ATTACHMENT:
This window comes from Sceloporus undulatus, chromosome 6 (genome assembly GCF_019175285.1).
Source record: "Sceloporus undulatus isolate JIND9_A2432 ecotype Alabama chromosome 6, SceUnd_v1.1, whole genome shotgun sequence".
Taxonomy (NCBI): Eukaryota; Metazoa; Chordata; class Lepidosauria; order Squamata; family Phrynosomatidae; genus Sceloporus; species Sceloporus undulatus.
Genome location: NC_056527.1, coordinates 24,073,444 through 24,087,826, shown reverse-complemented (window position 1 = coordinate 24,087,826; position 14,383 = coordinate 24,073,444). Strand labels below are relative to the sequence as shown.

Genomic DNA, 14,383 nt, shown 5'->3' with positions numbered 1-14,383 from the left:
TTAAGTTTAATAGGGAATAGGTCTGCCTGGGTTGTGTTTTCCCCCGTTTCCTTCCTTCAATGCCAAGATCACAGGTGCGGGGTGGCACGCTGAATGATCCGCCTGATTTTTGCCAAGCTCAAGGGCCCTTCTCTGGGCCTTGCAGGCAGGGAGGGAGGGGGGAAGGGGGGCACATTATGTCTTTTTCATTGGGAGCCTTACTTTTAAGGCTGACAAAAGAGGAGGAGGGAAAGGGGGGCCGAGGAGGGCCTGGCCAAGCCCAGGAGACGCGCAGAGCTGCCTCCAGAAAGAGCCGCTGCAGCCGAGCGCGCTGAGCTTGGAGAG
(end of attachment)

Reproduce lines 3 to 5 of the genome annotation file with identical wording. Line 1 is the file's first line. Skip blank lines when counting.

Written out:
Taxonomy (NCBI): Eukaryota; Metazoa; Chordata; class Lepidosauria; order Squamata; family Phrynosomatidae; genus Sceloporus; species Sceloporus undulatus.
Genome location: NC_056527.1, coordinates 24,073,444 through 24,087,826, shown reverse-complemented (window position 1 = coordinate 24,087,826; position 14,383 = coordinate 24,073,444). Strand labels below are relative to the sequence as shown.

Genomic DNA, 14,383 nt, shown 5'->3' with positions numbered 1-14,383 from the left: